Come on the colors are orange and black! I love, love, love Halloween. I love the time of year and the cool fall nights. I love the idea that I don’t have to buy gifts and wrap them up for everyone but I can still celebrate and have fun. Goblins, ghosts, and gremlins are part of the fun perhaps and the idea of being a bit scared but really being safe. I liked that as a kid. I loved dressing up and going door to door for candy. I may be a green mom but I’m not going to take this away from my children. I loved it too much to not have them experience dressing up and trick or treating. If I eliminated candy my son would probably cry just like he is in this picture!
This, however, does not imply that I can’t green up the holiday a bit and make it a healthier and less of a plastic commercialization, sugar fest! How in the green earth is this possible? Here are my tips for still having a fun holiday without going over board on the green bandwagon.
1. Reuse costumes. My son is using his same blue dinosaur costume for the third year in a row. It still looks brand new and he plays with it often. It’s also not plastic and therefore won’t go into a landfill. I can resale it or give it to charity and the material can be reused because it is of good quality and washable.
2. Garage sale or visit resale shops for costumes. Don’t buy the cheap plastic costumes that rip, tear and aren’t safe most of the time anyhow. Imagine, breathing through that cheap plastic mask? Gross. If you use your imagination you can make some great costumes with items at home. Become a farmer with some bibs, cowboy hat and boot.
3. Try finding a costume swap in your area or swap costumes with friends. The children don’t know and it will seem new to them.
4. Have a Halloween or fall party at your home, instead of trick or treating. You can have small candy bags with a few sugared treats but then have healthy snacks at the party. Pop corn, hummus and pita chips, carrots and dips. There are lots of creative ways to make the party festive without it being a junk food fest. We provide caramel apples, have hot homemade soup, fresh apple cider, pumpkin seeds, pumpkin muffins and then paint pumpkins and play games. The children have a ton of fun and don’t miss trick or treating because they still get to dress up and see their friends! Adults too! I get to visit with my friends and not freeze by buns off walking from door to door.
5. If you give out candy maybe decide to give out something healthier. There still is the plastic wrappings but it’s at least healthier. Raisin packets are an option, my son frowned at this idea and I can’t blame him. Fruit cups, apple sauce cups, organic fruit juice boxes, fruit leathers, cheese and cracker packs or organic lolly pops. More expensive, I know but it is an option if this is how you decide to green your holiday. If you pass out these types of items it might help to pass out less and realize you could be helping to give a child a healthy snack or lunch one day? Shift your thinking and perhaps that might help you compensate for spending more or spending the same amount and buying less but healthier. Visit Amy over at Crunchy Domestic Goddess for her healthy snack ideas.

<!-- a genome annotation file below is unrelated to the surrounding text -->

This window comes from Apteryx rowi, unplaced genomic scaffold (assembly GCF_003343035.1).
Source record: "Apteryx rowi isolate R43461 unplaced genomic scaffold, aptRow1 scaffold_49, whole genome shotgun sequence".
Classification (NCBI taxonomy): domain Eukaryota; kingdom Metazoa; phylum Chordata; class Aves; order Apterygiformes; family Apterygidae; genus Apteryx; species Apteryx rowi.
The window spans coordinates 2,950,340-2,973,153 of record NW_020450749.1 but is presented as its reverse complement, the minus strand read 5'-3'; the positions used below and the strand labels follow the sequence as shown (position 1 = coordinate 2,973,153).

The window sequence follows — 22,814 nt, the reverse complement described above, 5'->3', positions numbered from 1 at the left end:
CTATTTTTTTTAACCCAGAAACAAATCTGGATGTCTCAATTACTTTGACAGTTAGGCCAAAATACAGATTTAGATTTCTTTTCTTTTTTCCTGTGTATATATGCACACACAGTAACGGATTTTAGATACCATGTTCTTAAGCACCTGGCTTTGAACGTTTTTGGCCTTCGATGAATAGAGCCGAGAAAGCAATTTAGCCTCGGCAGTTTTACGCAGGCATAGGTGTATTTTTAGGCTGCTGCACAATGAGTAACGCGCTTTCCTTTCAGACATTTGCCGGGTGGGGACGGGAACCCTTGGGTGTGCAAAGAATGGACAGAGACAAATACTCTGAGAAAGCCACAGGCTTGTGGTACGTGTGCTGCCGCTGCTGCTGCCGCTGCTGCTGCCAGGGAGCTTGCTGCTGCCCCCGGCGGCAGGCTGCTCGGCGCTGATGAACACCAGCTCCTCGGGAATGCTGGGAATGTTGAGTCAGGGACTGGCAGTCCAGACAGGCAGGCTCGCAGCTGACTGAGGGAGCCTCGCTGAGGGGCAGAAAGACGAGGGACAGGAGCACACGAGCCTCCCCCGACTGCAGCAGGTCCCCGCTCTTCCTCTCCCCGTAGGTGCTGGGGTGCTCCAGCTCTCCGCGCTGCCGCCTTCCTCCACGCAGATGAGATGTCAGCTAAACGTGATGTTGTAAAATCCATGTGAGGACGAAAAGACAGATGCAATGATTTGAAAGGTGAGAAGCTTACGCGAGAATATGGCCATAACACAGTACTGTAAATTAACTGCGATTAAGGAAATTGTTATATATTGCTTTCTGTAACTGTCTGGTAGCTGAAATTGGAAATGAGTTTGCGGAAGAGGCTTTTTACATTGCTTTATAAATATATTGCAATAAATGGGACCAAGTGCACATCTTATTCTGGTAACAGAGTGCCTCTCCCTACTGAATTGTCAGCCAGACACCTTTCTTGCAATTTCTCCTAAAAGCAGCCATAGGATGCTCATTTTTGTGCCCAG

6. Not all children love candy or have to have candy. My son likes candy and yes, he gets to eat candy from time to time. He also loves tattoos and there are some great non-toxic ones out on the market. He adores stickers and books. He’d love to get this in his trick or treat bag. Kids Health, surveyed children and found that children would love to get something other then candy.
7. Don’t buy into the commercialization of the holiday and buy every super hero costume or plastic decoration or gimmick. What I like best about Halloween is how there is so much you can use in nature to decorate and have fun with. Leaves, acorns, gourdes, pumpkins, and mums. Have your children paint pictures of spiders to hang up or recycle some old egg cartons and make bats to hang up. Make hand print spider and hang them on the walls. Be creative and resourceful and don’t spend money when it isn’t necessary, that is part of making any holiday more green.
8. Realize that every holiday or celebration, Halloween included, can also be a lesson in being more environmentally friendly. Teaching children not to litter their candy wrappers or why you are reusing the costumes or going to a resale shop. Why you aren’t stringing lights all over the house to light up the neighborhood or how you’re going to compost the pumpkin and why. Teach your children about harvesting, pumpkins and cooking with fresh vegetables. Help them understand the science behind a pumpkin seed.
Halloween’s traditionally black and orange but every holiday or celebration and can use a splash of green and it isn’t hard to do. With the economy the way it is and budgets smaller, it might be a good idea to cut back less, save the dollars and start reusing, recycling and reducing. The candy, plastic junk and decorations aren’t as important as enjoying the company of our friends, healthy food and all the while still having some Halloween fun. Moderation and some common sense using the Three R’s will go a long ways in making your Halloween a bit greener this year.
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